NATO is Hungary’s security guarantee, István Simicskó, the defence minister, said at a NATO Transformation Seminar in Budapest.
Speaking at the opening of the two-day conference, he said that a strong and effective NATO is the cornerstone of security in Europe. Security crises can snowball, so its stability is essential. Europe’s security environment has deteriorated severely in the past few years due to an increased number of destabilised countries in the region, mass migration, terrorist attacks in Europe, the general increase in terrorist activity worldwide and the crisis in Ukraine, he said.
The EU faces difficulties on its southern and eastern borders simultaneously, the minister said, adding that “every problem is an opportunity for joint action” and this can strengthen cooperation and solidarity between the alliance’s member states. Hungary supports a call by US President Donald Trump and Secretary of Defence James Mattis to expand the alliance’s role in fighting terrorism, Simicskó said. Also, it agrees that Europe should do more towards securing its defence. Hungary has a ten-year development plan under its belt to prepare the Hungarian military for new challenges. It is also setting up a new research centre for defence this year, he said.
NATO Deputy Secretary General Rose Gottemoeller said the alliance would only remain strong if it succeeded in adapting to change. NATO has faced challenges before, she said, but efficient cooperation, innovation and the member states’ commitment to common objectives always guaranteed success. Apart from investing more in security, clever financing is also essential, she added. Péter Siklósi, the deputy state secretary for defence policy and defence planning, told public television earlier that the conference – this year attended by around 350 participants – tackles current challenges facing the organisation every year. In 2017, the main topics are Russia, the Islamic State terrorist organisation and the fight against terrorism, as well as challenges posed by digital development, he said. Jens Stoltenberg, the Secretary General of NATO is attending the seminar today.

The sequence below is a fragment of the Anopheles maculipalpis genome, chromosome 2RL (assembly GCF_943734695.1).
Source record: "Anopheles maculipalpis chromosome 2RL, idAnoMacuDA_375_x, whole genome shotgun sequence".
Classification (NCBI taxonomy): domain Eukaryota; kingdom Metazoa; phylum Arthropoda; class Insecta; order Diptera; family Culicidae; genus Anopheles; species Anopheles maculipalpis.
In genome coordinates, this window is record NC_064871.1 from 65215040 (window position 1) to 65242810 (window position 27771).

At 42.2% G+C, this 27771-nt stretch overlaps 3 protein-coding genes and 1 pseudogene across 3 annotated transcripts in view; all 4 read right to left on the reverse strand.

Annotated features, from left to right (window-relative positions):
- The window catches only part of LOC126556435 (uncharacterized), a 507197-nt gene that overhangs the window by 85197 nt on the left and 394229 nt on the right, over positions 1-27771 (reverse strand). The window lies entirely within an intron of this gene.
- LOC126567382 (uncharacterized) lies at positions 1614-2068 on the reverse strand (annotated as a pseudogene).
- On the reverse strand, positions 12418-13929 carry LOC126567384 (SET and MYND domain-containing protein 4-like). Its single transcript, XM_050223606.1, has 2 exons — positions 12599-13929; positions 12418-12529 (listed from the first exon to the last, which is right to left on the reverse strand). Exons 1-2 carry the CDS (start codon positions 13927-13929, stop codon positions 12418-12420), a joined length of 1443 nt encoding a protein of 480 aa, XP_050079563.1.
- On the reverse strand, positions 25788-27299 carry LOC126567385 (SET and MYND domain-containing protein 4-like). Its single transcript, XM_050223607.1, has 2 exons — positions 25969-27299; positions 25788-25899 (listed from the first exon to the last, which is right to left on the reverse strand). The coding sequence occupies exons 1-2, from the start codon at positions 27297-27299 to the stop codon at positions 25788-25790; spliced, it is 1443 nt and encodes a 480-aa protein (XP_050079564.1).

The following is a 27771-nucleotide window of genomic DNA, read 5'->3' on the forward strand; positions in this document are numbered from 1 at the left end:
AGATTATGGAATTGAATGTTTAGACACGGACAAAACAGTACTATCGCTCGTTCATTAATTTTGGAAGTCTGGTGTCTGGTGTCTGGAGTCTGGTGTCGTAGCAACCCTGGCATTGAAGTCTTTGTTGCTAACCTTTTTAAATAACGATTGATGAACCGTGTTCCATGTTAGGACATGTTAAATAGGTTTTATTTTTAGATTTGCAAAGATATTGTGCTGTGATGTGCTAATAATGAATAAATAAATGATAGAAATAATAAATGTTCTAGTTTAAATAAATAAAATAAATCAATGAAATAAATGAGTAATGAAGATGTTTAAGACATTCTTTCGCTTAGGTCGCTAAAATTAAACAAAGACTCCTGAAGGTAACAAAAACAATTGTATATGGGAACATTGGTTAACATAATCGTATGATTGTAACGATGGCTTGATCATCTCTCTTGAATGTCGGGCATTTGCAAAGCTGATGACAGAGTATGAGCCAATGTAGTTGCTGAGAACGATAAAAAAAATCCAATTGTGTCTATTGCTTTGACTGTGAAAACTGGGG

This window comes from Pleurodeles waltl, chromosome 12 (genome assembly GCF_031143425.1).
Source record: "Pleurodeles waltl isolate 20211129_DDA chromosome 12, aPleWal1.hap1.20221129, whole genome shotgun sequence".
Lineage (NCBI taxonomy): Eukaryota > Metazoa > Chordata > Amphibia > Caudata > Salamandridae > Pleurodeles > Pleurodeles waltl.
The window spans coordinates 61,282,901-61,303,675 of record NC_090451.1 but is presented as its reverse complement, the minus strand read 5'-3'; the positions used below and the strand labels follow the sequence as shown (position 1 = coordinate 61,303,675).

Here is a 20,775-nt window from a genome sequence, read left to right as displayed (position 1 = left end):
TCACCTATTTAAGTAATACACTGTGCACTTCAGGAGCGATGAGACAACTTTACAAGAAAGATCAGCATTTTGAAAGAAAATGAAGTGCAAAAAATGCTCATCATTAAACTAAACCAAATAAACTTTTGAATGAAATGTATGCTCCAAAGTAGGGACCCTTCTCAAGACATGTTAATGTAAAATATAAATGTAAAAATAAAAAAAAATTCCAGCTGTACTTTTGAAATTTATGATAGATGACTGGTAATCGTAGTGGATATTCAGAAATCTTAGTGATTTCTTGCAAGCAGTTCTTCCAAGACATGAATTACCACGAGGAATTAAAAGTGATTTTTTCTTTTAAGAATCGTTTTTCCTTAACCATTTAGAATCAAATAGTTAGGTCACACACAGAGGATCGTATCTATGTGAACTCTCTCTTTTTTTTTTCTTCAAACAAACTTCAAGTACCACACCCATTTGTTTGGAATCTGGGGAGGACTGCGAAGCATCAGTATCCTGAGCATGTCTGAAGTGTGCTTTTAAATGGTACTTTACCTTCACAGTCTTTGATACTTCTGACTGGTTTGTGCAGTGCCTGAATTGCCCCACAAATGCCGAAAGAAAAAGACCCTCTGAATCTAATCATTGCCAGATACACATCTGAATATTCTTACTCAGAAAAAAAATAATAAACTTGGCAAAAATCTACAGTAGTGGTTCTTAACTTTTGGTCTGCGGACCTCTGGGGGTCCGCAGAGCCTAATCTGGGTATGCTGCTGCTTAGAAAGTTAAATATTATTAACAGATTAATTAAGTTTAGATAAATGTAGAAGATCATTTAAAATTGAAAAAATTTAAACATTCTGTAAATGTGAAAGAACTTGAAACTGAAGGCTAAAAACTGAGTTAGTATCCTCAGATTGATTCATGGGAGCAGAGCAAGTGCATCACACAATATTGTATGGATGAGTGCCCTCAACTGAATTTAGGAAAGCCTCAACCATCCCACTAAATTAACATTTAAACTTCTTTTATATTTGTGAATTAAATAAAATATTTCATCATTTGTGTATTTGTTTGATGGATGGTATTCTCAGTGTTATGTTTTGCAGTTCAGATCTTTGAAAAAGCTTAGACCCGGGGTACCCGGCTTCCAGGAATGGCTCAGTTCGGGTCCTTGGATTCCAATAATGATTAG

Meanwhile Defence Minister István Simicskó met Chairman of the NATO Military Committee Pert Pavel on Wednesday. The talks were attended by chief of staff Tibor Benkő and deputy state secretary for defence planning Péter Siklósi. Pert Pavel appreciated Hungary’s endeavour for launching a large-scale scheme to develop its armed forces, and its commitment to raising its defence spending to 2 percent of GDP by 2026 as expected by the alliance. Simicsko said Hungary did not share the concerns about NATO’s future. “Hungary considers NATO a cornerstone of its security and that of Europe as a whole,” he added.
On 10th of March, the Hungarian Atlantic Council celebrated its 25th birthday. The memorial event of the non-governmental organisation, whose original mission was to promote Hungary’s NATO accession and to contribute to the broadest possible acceptance of Euro-Atlantic principles and values in Hungarian society, was among others attended by Tacan Ildem, NATO’s Assistant Secretary General for Public Diplomacy, who gave an exclusive interview to Hungary Today’s sister-site, the German-language Ungarn Heute. The interview’s English translation can be found here.
via hungarymatters.hu and MTI